Trading Strategies – 06 August 2020 - Doo Prime News
Doo Prime News > Important Notice > Trading Strategies – 06 August 2020

Good Morning.. A mixed session again in Asia but we had quite a busy start to FX trading as Europe walked in. We had the BoE meeting announcement at the ridiculous 7am in which they sound less dovish than some expected. GBP rallied and the EUR hit a load of stops above 1.1900 but these levels were rejected quiet aggressively as the DXY held firm at 92.50. I am not sure much has changed in the fundamentals for a lower USD but we do have a busy session or two in front of us so some book squaring seems sensible. Equities however, suffer from no such lack of confidence and again Wall St closed higher. I guess the Fed has their back. Overall, despite this profit taking bout, I feel there is more downside for the dollar but we may have to wait now. US weekly Claims the main event today but also waiting to hear what Bailey has to say at 10:30 am.

Keep the Faith..

Details 06/08/20

Equities show little fear into a volatile end of weak. UK economy: Fed manipulation.

Equity markets, especially those in the US, are showing little fear still even as we run into a busy end to the week. If we look at weekly charts in the S&P we saw that heading onto the weekend last week, we still had no bout of nervous profit taking and finished again with a strong weekly close and that has funnelled into this week.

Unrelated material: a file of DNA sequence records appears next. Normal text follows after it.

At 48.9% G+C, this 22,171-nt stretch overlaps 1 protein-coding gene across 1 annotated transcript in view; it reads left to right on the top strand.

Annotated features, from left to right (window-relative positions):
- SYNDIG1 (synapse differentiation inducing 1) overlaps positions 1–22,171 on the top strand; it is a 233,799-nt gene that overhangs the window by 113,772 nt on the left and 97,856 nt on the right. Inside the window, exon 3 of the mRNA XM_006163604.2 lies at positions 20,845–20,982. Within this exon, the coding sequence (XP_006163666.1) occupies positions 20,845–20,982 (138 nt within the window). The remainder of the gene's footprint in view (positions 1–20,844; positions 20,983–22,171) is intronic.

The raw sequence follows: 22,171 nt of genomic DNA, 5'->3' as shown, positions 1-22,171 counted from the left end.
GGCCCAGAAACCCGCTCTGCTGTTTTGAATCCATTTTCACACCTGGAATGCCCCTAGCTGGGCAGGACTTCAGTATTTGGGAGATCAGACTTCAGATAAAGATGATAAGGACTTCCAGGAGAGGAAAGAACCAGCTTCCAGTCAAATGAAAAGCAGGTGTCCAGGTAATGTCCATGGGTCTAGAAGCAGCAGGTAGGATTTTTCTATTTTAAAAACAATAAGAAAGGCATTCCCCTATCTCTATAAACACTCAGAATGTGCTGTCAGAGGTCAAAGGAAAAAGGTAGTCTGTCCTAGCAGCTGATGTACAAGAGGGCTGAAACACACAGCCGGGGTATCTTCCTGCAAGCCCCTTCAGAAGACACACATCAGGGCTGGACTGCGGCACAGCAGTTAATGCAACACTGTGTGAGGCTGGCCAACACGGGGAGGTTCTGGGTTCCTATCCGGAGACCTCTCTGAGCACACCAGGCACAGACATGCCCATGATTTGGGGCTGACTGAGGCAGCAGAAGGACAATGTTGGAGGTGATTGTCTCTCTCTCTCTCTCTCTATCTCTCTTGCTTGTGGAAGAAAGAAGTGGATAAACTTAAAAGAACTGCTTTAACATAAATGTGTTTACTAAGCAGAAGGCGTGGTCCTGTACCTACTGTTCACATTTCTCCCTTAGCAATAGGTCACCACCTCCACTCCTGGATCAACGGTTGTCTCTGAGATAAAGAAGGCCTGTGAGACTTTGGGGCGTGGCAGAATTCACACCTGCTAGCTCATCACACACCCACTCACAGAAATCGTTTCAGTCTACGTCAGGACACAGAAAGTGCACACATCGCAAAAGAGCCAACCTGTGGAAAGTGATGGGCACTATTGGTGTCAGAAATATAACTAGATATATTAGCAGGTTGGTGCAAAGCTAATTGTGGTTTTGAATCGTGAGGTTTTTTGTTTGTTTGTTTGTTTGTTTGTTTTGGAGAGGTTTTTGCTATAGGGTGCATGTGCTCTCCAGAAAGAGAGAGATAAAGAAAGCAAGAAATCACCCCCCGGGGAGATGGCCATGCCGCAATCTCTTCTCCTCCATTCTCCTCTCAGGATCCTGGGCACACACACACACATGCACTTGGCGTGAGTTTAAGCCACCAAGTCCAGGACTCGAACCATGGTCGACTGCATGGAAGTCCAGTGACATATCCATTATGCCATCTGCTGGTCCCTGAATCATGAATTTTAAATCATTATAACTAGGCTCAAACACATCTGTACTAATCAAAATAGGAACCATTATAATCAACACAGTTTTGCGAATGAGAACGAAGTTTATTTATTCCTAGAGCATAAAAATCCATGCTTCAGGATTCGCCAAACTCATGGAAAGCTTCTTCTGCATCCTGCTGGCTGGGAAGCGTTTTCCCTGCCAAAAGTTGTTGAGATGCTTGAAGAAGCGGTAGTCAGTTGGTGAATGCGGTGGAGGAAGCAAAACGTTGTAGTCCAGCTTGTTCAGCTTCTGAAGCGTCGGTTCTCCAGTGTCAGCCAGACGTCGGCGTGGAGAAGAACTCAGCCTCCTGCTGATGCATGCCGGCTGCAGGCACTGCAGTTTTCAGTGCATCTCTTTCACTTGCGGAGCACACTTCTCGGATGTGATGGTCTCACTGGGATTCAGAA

This allowed the USD to resume its downtrend but in FX markets a few levels have held. We failed to make a new high in EUR above 1.1908 (1.0916 now) and in some of the crosses we saw chart levels hold; like EURJPY failing to break 125.50 and EURGBP failing to close above the mid-point ma in the Bollinger bands on the daily. With some tier1 data due out today in the form of US weekly jobless claims and NFPs tomorrow, I am not surprised we are seeing some profit taking but we are yet to see much of that in stocks. Asia was mixed with Nikkei down 0.43%, Shanghai was down 0.4%, HK down1.5% and Kospi and Oz higher. But S&P futures are unchanged; no fear at all about what is coming up (so far). That maybe because that any shocking data will probably harden the reserve of the Fed to keep pumping. Again, with all the issuance piling up, it seems to me that they will be back buying USTs again soon. That will also see further USD weakness in my view and so this small rally in the USD and dip in these crosses may not last long. I still like EURGBP higher (BoE early as I type) and see EUR and indeed EURJPY breaking higher. Luckily the stop in EURAUD held as we dipped to just above 1.6400 but we need stocks lower for this to really break its 1.6700 range high. But the DXY support at 92.50 seems to be a big barrier for now.

In the UK and according to the Recruitment & Employment Confederation, UK recruiters are reporting the steepest rise in the number of people seeking work since the depths of the financial crisis, as companies dismiss staff who had previously been furloughed. The increase in the supply of temporary staff in July was the biggest in 23 years of records. This is concerning and is something I have suggested may happen as furloughed workers return to work, only to find that the company they work for is cutting costs and shedding staff. The UK has done a lot to help furloughed staff but the government cannot stop firms firing staff no longer needed. The report showed the supply of permanent staff rising at the sharpest pace since December 2008. I am sure this report will not be lost on the BoE who meet ridiculously early today. This new wave of unemployment may tip the BoE into guiding us to more policy actions and strengthen the support for negative rates; not that I think that would help at all to be honest.